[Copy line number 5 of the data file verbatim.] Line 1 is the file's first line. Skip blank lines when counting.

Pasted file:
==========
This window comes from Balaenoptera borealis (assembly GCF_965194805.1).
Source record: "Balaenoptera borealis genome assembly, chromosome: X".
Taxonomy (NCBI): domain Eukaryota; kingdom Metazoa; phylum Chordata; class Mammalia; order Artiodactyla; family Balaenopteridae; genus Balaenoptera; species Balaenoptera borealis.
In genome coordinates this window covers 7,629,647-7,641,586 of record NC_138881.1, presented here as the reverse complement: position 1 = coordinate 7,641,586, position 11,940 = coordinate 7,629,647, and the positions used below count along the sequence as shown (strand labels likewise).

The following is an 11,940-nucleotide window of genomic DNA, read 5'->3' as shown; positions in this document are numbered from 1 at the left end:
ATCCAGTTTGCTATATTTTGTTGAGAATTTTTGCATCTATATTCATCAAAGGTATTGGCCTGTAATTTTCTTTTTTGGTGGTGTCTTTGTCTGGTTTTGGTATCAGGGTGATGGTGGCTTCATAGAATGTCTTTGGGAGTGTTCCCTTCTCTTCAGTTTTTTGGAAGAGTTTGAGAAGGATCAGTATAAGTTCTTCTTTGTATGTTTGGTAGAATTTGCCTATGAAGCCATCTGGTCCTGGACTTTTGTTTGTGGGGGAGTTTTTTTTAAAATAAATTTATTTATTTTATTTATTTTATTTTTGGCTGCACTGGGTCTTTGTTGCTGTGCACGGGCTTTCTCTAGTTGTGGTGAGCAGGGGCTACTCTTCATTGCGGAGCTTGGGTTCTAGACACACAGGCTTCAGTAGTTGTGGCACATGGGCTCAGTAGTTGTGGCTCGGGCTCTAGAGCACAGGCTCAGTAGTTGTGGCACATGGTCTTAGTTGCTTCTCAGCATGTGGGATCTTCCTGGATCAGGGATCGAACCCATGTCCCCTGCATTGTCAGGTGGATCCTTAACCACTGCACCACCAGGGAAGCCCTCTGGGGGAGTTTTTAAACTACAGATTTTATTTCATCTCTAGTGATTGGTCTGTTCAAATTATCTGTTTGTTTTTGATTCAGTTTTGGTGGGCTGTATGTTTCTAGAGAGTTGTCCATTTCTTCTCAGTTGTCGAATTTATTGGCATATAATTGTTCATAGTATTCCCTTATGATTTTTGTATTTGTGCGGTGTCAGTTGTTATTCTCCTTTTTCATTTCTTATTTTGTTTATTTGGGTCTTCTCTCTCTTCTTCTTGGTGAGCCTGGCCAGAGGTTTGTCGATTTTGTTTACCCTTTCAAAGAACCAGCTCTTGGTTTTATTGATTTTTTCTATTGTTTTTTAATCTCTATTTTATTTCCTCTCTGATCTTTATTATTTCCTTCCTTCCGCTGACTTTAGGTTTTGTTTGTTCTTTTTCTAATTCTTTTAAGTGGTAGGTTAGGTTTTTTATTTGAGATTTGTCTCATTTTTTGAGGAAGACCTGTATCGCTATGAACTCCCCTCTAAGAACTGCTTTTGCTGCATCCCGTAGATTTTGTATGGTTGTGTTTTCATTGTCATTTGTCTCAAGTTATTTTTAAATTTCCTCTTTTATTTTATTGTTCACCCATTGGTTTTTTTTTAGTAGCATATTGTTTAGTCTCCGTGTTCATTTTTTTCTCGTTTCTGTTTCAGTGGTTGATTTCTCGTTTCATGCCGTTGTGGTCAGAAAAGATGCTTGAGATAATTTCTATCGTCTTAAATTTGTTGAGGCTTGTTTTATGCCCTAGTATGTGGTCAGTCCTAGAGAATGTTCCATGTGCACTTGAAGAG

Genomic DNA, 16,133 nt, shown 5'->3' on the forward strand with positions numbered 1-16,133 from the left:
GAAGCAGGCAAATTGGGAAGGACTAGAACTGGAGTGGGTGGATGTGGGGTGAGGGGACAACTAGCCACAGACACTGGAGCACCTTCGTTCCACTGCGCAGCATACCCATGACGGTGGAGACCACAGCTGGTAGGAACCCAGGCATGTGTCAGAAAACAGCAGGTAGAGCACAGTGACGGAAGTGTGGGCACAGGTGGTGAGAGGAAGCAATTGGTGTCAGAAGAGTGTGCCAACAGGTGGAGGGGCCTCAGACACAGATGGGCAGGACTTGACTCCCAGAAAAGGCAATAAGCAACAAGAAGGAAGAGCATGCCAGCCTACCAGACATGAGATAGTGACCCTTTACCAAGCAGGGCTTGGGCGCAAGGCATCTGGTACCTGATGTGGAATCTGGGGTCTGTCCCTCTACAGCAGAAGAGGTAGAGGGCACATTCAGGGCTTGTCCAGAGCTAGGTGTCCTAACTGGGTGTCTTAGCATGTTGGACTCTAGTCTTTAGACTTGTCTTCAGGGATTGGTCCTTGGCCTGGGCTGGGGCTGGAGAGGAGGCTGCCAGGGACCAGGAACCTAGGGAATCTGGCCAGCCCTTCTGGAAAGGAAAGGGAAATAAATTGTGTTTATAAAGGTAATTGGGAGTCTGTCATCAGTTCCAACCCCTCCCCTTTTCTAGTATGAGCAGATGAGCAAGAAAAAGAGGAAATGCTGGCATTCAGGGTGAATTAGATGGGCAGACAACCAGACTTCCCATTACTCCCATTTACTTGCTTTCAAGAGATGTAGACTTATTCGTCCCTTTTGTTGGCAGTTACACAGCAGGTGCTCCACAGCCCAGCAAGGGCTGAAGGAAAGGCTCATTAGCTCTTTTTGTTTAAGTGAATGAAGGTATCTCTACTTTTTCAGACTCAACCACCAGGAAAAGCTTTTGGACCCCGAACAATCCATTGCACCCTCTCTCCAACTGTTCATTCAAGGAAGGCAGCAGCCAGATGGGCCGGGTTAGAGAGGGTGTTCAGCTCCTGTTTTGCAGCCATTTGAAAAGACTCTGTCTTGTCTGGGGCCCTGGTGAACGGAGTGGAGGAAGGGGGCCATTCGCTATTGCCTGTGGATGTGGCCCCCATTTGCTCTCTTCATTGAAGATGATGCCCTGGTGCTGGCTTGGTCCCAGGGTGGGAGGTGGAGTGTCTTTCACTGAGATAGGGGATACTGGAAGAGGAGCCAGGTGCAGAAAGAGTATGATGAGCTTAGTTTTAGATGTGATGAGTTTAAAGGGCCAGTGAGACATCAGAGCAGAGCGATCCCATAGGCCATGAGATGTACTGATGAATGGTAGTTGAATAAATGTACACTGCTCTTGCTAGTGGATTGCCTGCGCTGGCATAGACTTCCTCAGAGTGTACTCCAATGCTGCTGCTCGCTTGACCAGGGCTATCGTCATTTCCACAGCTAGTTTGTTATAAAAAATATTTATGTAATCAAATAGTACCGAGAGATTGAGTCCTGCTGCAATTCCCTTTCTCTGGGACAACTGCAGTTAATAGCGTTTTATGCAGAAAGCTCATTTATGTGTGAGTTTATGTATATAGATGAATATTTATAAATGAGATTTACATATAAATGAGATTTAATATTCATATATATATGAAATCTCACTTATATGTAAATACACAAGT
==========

The following is an 11,940-nucleotide window of genomic DNA, read 5'->3' as shown; positions in this document are numbered from 1 at the left end: